One Thousand Fibres | Ingrid Bolton's Reconnect

Ellen Agnew, Art Africa Magazine, One Thousand Fibres | pp.118-119, January 1, 2018

 Ingrid Bolton, Layered landscape I, 2017. Various metal cables, metal box, 15x15xvariable cm. Courtesy of the artist & Berman Contemporary.

Ingrid Bolton, Layered landscape I, 2017. Various metal cables, metal box, 15x15xvariable cm. Courtesy of the artist & Berman Contemporary.

 

According to Niall Ferguson, author of Civilization: The West and the Rest, “the real social contract, Edmund Burke argued, was not Rousseau’s social contract between the Noble Savage and the General Will, but a ‘partnership’ between the present generation and the future generations.”

Although Burke’s definition of a social contract was born out of his belief that a good government is a gift from God, today, this partnership – or social contract – seems to be diminishing. In an age in which social media giants, such as Facebook and Twitter, are beginning to be questioned about their expanding role and responsibility in the distribution of information, and ‘connectivity’ has reached an entirely new meaning due to the rise of digital and social media, it has become more pertinent than ever that we re-evaluate contemporary society’s social contract, and the partnership or connection between present generations and the generations to come.

Considering Burke’s notion of a good government being a gift from God, one is pressed to question just where this God may be when we look at the governments in power today – Donald Trump’s Republican and climate-change-denial rule over America, Syria’s Bashar al-Assad and, closer to home, President Jacob Zuma and his formerly glorious African National Congress (ANC), to name a few. They have hardly considered the generations to come when acting as leader, and it is no wonder that a social contract – true global connectivity – has diminished.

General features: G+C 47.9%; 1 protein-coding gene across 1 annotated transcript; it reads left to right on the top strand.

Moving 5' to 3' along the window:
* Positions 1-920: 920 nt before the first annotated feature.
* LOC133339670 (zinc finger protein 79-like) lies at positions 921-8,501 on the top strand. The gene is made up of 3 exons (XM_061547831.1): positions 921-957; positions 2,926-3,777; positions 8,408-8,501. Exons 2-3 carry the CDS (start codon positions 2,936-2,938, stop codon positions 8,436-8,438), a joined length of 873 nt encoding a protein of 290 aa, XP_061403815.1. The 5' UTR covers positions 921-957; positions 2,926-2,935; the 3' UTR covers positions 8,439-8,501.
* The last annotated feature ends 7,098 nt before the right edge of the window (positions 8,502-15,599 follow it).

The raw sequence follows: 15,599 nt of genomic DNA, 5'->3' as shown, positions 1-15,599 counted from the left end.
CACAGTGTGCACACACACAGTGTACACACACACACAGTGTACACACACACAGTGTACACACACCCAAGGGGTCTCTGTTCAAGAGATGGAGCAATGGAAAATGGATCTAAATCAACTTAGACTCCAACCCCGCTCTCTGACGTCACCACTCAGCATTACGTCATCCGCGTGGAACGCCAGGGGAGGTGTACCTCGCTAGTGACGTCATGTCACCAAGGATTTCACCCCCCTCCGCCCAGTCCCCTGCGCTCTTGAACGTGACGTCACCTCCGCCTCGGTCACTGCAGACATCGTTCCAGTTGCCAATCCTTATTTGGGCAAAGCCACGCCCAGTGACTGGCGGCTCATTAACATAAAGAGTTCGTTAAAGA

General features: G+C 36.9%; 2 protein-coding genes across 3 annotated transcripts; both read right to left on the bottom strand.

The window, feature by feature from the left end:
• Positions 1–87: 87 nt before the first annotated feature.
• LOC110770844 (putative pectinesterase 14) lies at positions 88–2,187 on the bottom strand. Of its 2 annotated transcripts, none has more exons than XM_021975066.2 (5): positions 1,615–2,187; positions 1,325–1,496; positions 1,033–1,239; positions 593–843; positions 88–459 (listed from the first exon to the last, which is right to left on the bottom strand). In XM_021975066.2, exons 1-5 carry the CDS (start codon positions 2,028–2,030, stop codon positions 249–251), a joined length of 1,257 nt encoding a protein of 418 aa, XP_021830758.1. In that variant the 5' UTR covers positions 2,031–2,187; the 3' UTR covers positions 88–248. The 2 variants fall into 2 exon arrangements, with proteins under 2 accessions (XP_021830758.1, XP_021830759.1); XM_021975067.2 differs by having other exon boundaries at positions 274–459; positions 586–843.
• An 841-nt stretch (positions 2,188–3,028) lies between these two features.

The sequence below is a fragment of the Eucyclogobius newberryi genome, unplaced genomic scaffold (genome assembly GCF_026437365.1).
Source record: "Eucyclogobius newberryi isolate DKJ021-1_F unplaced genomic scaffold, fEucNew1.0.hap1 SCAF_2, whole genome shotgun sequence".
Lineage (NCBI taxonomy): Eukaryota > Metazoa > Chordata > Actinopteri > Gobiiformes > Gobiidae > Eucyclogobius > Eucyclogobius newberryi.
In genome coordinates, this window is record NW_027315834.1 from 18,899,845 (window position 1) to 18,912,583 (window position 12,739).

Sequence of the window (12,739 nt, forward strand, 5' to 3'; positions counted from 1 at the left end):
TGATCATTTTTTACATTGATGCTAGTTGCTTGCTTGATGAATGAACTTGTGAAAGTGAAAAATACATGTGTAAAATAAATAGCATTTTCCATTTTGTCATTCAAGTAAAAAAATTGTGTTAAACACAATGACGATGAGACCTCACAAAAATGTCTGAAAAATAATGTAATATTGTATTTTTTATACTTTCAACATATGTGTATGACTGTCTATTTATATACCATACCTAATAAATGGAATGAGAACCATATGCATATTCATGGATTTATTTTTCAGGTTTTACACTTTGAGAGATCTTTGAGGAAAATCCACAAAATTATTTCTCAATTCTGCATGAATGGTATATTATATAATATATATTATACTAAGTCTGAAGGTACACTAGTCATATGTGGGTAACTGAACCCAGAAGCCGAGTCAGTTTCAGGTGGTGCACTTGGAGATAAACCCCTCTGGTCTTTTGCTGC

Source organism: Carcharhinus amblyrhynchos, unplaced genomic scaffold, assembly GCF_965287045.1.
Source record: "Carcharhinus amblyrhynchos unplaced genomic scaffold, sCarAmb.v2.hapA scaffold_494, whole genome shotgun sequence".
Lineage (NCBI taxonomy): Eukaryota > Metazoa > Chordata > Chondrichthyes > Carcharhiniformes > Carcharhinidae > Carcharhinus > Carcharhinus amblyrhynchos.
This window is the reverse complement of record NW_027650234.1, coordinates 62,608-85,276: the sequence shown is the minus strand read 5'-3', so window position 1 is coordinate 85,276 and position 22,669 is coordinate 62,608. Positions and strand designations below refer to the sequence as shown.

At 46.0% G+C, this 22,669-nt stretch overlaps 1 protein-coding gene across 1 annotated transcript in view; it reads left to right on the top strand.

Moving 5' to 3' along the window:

For Ingrid Bolton, a South African artist with a past in microbiology, as human beings, we are microcosms within the macrocosm community and we become more than just ourselves when we form connections. Her work, a series of numerous copper threads that have been combined to look almost like organisms under the microscope, is a critique of our ever-diminishing social contract, regardless of increased global, digital connectivity.

Bolton works with recycled copper as a means of proving just how important true connectivity is – due to its conductive ability, copper enables the generation, distribution and use of electricity in homes and industries, as well as the delivery of clean and safe drinking water, so without copper, society as we know it would come to a halt. Africa produces about 900 000 tons of copper per year, accounting for about nine per cent of the total copper that is mined in the world.

 

Ingrid Bolton, Copper cubed I, 2017. Metal box, various cables. Courtesy of the artist & Berman Contemporary.
Ingrid Bolton, Copper cubed I (left), 2017. Metal box, various cables. Flow (right), 2017. Metal box, various cables. 15X15X15cm. Courtesy of the artist & Berman Contemporary.